It turns out that VR headsets can heighten gaming experiences, immerse people in museums and art galleries, and liven up the classroom, among other creative uses. Now, they could make surgery a bit less painful.
If the idea pans out, VR could help doctors rely less on anxiety- and pain-relieving medications that can result in major side effects.
Here’s the background — Hand and wrist surgery are highly common in the U.S. and U.K. And they’re about to get even more prevalent.
“There's a projected increase of as much as 75 percent for common hand elective procedures [by 2030],” says Adeel Faruki, a lead study author and assistant professor of anesthesiology at the University of Colorado, quoting a 2014 study. Trigger finger release, cyst removals, and carpal tunnel operations are among the most frequent surgeries.
Doctors usually give the patient regional anesthesia before they go into the operating room, which blocks out pain in a specific area. In this study, they provided “brachial plexus nerve block.”
This is done by injecting a nerve in the neck that’s responsible for sensitivity in the arm and hand. Then, they subminister a sedative or anxiolytic to relax the patient during the surgery, such as a mixture of fentanyl and propofol.
But these pharmacological sedatives can cause hypotension, apnea, or even post-operation cognitive disorders in too high a dosage, which is why scientists are looking into alternatives, Faruki says. These drugs can also be highly addictive, as is the case with fentanyl.
What’s new — Past research has found that the futuristic gaming tech can help patients chill out in certain situations, like during an endoscopy or when changing burn injury dressing. With their new study, Faruki’s team has shown that it could work for hand surgery, too.
People don’t necessarily have to be sedated to feel comfortable, Faruk explains. When offered both regional anesthesia and a distraction like VR, subjects said they felt like their pain was in control even though they were fully aware and awake. “They were relaxed,” he says. “They didn't feel anxious and they didn't require more sedation.”
What they did — The team observed how 30 patients fared through hand surgery — while all of them received local anesthesia before the operation, only half of them were sedated during it.
Instead, the non-sedated group immersed themselves in a relaxing environment on the Oculus Go VR headset. Imagine a 360-degree view of a peaceful meadow, enchanting forest, or majestic mountaintop. To enhance the zen feeling, they could also pick out a guided meditation.
All of the subjects could ask for more local anesthesia and sedatives if needed. Afterward, they filled out a survey describing any pain and anxiety. The researchers also compared how long patients stayed in the hospital after their operation.
As a result, only four out of 17 patients with the VR headset were administered the sedative propofol. And even when headset users had the anxiolytic, they needed significantly smaller amounts than the people who weren’t vibing in VR — 260mg less, to be exact.
Still, it’s important to note that this group received supplemental local numbing in seven out of 17 cases. “That is likely more correlated with the fact that they were awake and aware during the procedure and if they experienced pain, the surgeon was quicker to give supplemental local anesthetic,” Faruki explains.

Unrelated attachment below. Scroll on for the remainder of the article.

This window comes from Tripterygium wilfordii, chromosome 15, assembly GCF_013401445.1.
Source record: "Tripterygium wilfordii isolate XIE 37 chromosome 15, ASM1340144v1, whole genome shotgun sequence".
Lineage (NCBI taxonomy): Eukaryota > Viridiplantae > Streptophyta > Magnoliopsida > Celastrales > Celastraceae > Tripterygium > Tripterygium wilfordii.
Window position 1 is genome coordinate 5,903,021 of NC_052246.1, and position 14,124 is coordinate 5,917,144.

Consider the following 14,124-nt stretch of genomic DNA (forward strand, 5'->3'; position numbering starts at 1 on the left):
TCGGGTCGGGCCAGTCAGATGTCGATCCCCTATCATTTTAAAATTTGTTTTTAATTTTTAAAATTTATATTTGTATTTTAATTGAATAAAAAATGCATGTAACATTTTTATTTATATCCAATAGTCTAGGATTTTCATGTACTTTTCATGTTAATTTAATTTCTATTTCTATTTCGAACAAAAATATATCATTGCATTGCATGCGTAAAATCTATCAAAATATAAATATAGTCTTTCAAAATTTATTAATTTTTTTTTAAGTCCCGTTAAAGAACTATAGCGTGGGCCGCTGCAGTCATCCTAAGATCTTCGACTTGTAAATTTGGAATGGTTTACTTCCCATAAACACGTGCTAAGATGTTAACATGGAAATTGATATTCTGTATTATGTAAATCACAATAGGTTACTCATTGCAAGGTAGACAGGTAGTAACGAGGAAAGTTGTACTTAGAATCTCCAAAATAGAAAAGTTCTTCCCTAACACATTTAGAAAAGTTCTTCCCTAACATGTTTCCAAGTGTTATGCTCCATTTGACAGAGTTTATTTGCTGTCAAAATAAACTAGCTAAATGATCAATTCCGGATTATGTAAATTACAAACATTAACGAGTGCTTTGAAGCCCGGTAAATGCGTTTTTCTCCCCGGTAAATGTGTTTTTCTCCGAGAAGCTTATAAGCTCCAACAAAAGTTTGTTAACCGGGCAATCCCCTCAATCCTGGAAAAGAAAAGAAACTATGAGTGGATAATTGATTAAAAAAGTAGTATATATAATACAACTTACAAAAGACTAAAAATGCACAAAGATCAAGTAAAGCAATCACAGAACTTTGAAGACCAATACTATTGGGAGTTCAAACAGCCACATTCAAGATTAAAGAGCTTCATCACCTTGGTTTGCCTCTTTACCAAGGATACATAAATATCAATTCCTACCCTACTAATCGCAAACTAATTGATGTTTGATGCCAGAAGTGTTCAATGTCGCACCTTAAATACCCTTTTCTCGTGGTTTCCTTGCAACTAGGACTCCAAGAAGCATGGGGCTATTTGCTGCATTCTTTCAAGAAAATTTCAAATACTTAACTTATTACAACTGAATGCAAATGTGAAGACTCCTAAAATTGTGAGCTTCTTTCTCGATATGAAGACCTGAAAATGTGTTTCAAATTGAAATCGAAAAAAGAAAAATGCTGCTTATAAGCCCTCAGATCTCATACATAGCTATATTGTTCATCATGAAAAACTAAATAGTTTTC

Why it matters — Eventually, VR could be widely deployed in hospitals as a drug-free supplement, Faruki says.
What’s more, VR headsets could help streamline procedures and ease crowding in surgery units. In this experiment, people in the VR headset group were discharged from the PACU 22 minutes earlier on average than the other subjects.
In fact, the headset wearers said they didn’t feel like they had a worse operation experience, but they did say that they remembered being highly aware of how they felt while in the operating room.
Of course, there are some caveats. For example, patients using the VR headset knew they could potentially receive a lower amount of sedatives than in usual cases, so they may have been biased and less likely to ask for sedatives in the first place.
And the anesthetists knew which patients were using VR and which weren’t, which could add additional bias.
To solve this problem, the researchers could’ve asked some patients to wear headsets and headphones without any inputs, says Tomoki Arichi, a senior clinical lecturer at King's College London who was not involved in the study. Arichi recently researched how virtual reality can make MRI scans more pleasant for children and people with claustrophobia or anxiety.
“So [these findings don’t] really give a definitive understanding of [whether] it was the VR specifically that made the difference,” he says.
Scientists should try to determine what specific kind of virtual stimulus is best for each context, Arichi adds. A tailored VR experience that encourages the participant to stay still could be even more effective.
What’s next — Future research should dig into whether this concept can work with other types of surgery, according to Arichi. And this technique could theoretically be deployed immediately — the researchers used commercially available VR and headphone systems.
While this was just a pilot study, Faruki’s team is already working on larger clinical trials to see if VR can reduce the dose of sedatives needed for patients undergoing major operations, like hip and joint replacements.
“There is a growing body of evidence that is in support of virtual reality as a distraction method for patients that are in the intensive care unit or pediatric patients undergoing IV placements or lumbar punctures, and this is going to continue to be studied,” Faruki says.